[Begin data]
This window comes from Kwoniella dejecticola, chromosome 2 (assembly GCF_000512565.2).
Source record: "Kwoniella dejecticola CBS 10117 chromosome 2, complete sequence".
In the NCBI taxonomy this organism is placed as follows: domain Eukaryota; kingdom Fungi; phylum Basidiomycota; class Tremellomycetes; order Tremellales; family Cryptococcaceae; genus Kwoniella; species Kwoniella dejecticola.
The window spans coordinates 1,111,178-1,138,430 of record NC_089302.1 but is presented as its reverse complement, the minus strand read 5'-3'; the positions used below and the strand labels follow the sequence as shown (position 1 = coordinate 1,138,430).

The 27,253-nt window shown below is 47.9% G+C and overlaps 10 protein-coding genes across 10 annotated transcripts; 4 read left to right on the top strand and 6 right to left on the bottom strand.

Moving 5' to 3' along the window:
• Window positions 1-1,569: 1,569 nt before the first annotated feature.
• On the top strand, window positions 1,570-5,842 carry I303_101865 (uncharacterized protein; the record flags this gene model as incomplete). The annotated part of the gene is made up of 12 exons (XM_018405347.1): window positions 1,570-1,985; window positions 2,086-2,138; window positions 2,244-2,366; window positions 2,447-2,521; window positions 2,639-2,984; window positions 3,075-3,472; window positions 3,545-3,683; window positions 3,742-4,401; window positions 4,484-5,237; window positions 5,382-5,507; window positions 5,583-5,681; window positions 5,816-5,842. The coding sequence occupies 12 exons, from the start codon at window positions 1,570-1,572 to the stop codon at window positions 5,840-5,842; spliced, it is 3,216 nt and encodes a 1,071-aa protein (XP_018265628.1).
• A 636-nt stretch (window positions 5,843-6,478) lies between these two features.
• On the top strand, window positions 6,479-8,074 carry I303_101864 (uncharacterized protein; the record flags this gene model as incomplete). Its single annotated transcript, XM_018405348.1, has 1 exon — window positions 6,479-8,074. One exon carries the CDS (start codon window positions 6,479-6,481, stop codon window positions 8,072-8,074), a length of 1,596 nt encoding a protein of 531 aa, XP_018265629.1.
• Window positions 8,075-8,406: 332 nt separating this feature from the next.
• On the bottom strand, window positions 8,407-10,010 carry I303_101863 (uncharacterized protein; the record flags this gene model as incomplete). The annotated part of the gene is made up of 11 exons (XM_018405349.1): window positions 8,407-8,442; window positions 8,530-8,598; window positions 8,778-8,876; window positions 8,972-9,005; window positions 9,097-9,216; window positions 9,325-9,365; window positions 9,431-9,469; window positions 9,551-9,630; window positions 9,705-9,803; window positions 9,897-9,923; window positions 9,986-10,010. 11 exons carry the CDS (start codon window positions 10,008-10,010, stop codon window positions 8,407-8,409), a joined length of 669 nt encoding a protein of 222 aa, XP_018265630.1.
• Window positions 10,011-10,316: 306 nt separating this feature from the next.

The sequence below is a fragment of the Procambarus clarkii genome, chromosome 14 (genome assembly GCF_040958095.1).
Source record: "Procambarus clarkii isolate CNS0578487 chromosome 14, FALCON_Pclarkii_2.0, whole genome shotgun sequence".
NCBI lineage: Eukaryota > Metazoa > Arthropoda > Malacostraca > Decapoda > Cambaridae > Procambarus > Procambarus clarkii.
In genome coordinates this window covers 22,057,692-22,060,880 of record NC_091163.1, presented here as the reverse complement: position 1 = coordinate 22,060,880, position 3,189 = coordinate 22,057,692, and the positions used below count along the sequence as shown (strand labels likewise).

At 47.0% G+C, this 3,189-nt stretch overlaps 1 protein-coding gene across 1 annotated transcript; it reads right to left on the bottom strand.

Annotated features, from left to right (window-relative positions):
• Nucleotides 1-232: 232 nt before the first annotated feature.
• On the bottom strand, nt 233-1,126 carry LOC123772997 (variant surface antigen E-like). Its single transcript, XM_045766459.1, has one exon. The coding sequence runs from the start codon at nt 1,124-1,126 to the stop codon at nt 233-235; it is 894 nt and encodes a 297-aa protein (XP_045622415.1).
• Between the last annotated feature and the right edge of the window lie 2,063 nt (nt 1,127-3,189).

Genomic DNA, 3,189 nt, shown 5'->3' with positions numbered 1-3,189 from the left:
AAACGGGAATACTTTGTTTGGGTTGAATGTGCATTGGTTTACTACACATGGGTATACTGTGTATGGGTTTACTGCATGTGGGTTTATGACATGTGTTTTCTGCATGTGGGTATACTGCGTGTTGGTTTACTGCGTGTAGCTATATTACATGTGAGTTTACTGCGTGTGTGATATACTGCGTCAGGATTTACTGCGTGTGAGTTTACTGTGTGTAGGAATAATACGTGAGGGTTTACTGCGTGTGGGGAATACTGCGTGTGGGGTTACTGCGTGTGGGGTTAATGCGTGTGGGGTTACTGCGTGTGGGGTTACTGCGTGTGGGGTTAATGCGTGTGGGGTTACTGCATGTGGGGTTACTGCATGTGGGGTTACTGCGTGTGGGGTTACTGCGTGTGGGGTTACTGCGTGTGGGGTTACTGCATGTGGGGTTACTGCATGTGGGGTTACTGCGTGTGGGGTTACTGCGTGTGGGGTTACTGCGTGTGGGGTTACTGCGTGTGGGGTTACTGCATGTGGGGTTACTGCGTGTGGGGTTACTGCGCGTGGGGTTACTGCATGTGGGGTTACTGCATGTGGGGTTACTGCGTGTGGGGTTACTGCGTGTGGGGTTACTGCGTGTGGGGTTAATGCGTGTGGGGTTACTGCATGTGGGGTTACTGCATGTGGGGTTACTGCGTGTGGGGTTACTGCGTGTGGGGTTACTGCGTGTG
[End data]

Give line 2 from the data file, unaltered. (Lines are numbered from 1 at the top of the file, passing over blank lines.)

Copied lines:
Source record: "Kwoniella dejecticola CBS 10117 chromosome 2, complete sequence".